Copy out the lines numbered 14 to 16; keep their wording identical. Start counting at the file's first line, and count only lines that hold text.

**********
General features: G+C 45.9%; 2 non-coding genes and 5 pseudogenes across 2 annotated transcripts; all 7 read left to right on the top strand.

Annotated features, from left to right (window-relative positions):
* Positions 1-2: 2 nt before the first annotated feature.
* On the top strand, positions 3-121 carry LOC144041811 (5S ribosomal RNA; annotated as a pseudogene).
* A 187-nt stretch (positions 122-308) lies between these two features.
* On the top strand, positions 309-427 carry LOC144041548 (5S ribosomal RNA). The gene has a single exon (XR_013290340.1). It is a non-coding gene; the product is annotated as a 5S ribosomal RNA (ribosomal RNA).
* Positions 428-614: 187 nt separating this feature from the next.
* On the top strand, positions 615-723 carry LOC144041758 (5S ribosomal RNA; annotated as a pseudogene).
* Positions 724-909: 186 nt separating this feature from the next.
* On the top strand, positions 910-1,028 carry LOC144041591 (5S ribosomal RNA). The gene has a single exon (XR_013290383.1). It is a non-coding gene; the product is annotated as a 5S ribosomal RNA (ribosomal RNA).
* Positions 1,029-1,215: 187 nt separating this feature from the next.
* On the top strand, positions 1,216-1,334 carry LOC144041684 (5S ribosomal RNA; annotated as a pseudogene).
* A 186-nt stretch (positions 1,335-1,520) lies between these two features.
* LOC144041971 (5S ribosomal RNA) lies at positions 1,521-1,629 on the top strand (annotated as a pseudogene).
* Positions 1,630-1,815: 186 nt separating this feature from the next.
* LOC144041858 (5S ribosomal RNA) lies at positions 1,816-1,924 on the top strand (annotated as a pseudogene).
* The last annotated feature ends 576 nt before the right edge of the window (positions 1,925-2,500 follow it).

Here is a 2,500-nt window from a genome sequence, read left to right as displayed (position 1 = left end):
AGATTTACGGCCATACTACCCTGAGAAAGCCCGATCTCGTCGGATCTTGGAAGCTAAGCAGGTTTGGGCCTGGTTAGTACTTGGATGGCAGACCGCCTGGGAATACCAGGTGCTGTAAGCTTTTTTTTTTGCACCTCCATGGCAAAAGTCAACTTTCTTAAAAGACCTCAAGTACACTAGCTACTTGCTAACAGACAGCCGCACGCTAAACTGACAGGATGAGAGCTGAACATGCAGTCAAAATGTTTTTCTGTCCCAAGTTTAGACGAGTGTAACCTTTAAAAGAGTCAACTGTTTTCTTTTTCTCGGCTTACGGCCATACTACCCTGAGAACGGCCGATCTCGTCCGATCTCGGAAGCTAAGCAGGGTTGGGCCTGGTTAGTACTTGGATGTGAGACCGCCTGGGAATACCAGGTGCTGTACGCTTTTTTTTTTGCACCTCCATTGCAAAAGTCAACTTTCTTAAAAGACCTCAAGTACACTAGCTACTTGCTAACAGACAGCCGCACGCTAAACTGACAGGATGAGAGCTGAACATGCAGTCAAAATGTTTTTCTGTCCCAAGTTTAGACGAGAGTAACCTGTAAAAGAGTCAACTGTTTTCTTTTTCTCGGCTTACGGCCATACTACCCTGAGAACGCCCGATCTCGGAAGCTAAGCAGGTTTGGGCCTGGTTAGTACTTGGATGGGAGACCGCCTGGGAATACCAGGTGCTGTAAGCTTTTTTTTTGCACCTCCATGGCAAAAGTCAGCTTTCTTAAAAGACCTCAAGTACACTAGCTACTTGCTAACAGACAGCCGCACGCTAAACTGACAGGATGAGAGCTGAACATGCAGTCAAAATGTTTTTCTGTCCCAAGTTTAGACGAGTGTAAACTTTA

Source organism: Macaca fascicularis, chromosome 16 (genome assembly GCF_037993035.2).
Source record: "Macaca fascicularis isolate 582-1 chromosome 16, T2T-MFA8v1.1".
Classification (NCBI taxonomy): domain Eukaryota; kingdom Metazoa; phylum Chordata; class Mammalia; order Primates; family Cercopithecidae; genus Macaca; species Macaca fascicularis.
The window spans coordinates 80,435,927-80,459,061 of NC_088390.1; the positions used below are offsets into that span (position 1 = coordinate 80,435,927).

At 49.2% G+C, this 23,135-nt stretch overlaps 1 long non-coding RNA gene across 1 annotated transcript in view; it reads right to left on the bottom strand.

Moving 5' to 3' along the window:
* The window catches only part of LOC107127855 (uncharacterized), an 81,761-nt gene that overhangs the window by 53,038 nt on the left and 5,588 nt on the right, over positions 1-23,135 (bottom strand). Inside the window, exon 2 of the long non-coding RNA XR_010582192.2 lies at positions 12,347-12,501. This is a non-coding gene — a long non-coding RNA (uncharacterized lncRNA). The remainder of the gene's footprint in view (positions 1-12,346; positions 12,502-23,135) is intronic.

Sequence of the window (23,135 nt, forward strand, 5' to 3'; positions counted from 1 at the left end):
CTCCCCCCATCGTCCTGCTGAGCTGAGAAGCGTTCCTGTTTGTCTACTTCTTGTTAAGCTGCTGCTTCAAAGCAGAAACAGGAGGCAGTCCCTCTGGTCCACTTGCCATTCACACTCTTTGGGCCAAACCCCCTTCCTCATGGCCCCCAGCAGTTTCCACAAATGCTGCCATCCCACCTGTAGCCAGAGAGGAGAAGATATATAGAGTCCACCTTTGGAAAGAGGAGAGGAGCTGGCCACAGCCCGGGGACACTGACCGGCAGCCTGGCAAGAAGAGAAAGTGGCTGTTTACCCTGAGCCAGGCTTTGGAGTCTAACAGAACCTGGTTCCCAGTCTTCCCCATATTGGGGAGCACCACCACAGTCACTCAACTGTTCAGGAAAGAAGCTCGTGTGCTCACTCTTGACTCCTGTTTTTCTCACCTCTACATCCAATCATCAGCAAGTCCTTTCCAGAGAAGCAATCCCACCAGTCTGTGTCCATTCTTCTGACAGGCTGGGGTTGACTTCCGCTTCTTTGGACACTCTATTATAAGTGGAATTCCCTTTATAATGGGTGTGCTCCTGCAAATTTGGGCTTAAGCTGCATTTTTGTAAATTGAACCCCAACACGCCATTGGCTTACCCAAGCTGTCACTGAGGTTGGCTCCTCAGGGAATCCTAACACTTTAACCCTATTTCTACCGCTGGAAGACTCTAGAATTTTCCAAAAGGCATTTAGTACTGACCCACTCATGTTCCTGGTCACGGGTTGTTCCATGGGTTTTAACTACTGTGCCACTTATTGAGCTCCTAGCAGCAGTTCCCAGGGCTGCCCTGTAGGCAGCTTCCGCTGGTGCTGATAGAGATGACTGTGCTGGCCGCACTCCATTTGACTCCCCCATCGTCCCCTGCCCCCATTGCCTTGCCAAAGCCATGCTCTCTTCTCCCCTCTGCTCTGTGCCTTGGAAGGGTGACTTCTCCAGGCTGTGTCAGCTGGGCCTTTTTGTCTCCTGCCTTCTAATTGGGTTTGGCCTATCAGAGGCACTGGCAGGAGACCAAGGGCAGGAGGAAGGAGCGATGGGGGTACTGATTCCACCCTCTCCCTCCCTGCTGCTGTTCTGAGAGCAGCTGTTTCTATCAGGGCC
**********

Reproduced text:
* LOC144041971 (5S ribosomal RNA) lies at positions 1,521-1,629 on the top strand (annotated as a pseudogene).
* Positions 1,630-1,815: 186 nt separating this feature from the next.
* LOC144041858 (5S ribosomal RNA) lies at positions 1,816-1,924 on the top strand (annotated as a pseudogene).